Ratings Key



★★★★
= Excellent. The best the genre has to offer.
★★★
1/2 = Very Good. Perhaps not "perfect," but undoubtedly a must-see.
★★★ = Good. Accomplishes what it sets out to do and does it well.
★★1/2 = Fair. Clearly flawed and nothing spectacular, but competently made. OK entertainment.
★★ = Mediocre. Either highly uneven or by-the-numbers and uninspired.
1/2 = Bad. Very little to recommend.
= Very Bad. An absolute chore to sit through.
NO STARS! = Abysmal. Unwatchable dreck that isn't even bad-movie amusing.
SBIG = So Bad It's Good. Technically awful movies with massive entertainment value.

Tuesday, June 16, 2015

Húsið: Trúnaðarmál (1983)

... aka: House, The
... aka: House: Confidential
... aka: Húsið

Directed by:
Egill Eðvarðsson

When I think of Iceland, I automatically think of three things: the country's natural beauty, year-round cold temperatures and, of course, their most successful entertainment export: musician Björk. As of 2013, the entire island nation had a population of just over 323,000 (several hundred thousand less than the least-populated U.S. state; Wyoming) so I never once thought about them having much of a film industry. Looking into it further, I discovered they do indeed have their own thing going though many of their films haven't seen the light of day outside of the country. In 1991, Friðrik Þór Friðriksson's Children of Nature became perhaps the first major cross-over film from that country, even garnering an Oscar nomination for Best Foreign Language Film. As far as horror cinema is concerned, the pickings are much more slim. In fact, Húsið: Trúnaðarmál (which roughly translates to “House: Confidential”), which had been Iceland's Oscar submission in 1984 but didn't make the cut, may have been their very first feature film containing pronounced horror elements. Going by an IMDb title search, it was proceeded only by two TV movies in the genre, one in 1977 and another in 1980, but that's all. Of course, that's not set it stone. There could be others not even listed on there and this film – a psychological drama that may or may not involve ghosts and a haunted house – is currently categorized as being just a mystery. (For the record, I'd personally classify it as a psychological drama / horror).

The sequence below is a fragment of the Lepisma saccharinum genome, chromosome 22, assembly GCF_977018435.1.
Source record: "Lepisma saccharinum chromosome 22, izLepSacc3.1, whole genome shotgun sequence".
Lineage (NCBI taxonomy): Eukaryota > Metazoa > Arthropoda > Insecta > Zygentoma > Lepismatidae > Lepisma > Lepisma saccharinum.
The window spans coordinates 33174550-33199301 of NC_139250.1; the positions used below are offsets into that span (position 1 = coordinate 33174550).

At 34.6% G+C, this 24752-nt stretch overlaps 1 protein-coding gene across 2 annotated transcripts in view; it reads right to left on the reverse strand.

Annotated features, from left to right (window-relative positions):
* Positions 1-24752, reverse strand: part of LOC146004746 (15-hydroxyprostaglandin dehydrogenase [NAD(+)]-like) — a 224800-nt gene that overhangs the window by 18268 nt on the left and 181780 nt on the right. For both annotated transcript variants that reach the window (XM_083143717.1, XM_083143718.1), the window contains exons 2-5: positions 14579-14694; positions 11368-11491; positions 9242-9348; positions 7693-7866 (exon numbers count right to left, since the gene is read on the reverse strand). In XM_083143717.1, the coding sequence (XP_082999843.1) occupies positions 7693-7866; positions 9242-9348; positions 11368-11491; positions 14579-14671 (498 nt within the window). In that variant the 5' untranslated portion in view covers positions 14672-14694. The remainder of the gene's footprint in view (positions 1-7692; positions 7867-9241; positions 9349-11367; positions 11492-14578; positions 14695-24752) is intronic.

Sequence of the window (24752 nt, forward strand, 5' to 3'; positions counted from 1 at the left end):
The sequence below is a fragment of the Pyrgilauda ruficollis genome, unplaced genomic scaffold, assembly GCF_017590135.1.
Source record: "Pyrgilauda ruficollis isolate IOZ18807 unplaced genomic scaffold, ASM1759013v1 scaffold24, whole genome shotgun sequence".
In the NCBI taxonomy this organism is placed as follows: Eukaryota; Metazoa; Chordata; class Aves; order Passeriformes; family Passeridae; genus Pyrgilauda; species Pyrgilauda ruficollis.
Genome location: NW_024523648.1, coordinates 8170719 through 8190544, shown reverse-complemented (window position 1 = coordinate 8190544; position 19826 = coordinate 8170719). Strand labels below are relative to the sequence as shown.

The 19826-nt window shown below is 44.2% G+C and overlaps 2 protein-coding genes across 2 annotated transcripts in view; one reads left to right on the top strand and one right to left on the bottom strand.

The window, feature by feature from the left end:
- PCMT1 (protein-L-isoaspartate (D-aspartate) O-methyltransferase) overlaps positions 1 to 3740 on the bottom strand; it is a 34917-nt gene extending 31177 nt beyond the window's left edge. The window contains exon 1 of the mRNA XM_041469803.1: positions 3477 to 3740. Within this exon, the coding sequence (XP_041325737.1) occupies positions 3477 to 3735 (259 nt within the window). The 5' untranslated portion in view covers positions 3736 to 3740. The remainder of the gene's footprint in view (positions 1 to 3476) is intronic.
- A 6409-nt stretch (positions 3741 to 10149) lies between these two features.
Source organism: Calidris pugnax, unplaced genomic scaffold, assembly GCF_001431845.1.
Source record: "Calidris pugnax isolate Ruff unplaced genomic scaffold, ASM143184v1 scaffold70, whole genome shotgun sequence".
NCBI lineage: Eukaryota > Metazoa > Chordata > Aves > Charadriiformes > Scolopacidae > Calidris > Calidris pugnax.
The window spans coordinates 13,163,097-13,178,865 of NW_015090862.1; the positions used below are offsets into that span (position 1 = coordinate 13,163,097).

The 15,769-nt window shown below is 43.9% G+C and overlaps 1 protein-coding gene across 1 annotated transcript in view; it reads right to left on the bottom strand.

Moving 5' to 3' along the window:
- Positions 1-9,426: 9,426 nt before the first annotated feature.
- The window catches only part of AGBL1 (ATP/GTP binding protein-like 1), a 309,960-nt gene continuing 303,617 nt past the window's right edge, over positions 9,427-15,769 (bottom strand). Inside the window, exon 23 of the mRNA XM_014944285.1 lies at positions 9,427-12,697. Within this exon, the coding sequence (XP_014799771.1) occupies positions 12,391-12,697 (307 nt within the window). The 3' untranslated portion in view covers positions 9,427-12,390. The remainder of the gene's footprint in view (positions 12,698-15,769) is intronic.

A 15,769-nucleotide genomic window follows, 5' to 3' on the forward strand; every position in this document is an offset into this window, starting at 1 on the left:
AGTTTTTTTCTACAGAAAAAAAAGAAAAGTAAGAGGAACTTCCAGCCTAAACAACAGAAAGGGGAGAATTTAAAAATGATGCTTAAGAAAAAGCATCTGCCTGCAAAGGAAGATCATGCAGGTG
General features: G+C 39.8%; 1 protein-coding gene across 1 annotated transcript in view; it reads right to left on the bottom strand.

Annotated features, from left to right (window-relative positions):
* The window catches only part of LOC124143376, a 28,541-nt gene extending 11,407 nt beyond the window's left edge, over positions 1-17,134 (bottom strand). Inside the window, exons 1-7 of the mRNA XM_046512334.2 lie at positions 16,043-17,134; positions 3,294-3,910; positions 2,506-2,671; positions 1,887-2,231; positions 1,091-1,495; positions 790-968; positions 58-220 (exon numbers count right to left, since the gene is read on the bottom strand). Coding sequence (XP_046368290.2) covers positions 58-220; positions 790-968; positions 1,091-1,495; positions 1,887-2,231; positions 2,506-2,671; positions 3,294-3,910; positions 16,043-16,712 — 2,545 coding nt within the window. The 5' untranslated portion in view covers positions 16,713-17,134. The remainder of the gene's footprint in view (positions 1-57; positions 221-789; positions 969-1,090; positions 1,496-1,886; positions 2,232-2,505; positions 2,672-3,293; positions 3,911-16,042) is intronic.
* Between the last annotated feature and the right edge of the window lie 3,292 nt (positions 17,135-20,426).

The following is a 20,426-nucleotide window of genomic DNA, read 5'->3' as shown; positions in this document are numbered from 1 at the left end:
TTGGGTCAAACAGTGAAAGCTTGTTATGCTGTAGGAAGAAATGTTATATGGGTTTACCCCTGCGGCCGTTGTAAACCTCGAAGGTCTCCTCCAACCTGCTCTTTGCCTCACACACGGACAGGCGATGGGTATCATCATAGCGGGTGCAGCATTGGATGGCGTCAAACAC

Struggling music composer Petur (Jóhann Sigurðsson) and his wife Björg (Lilja Thorisdottir), a teacher of deaf children, are having a hard time finding an affordable flat and are forced to live with her grumpy, sickly, annoying elderly aunt (Þóra Borg), who like barges into their room without knocking and plays the TV so loud Petur cannot concentrate on his compositions. The two finally think they have a solution to their problems once Petur locates a large and suspiciously affordable old house. Its owners will be gone for two whole years and their only stipulations while they're away are to keep the place in good shape and stay out of one room which has covered furniture in it. But things aren't going all that well for for the young couple aside from what supernatural events may later transpire. Björg begins to suspect her husband is cheating on her with one of his students, violin player Asa (Helga Ragnheiður Óskarsdóttir). Asa always seems to be around getting “lessons” and he's always sneaking back in very late at night after working with her.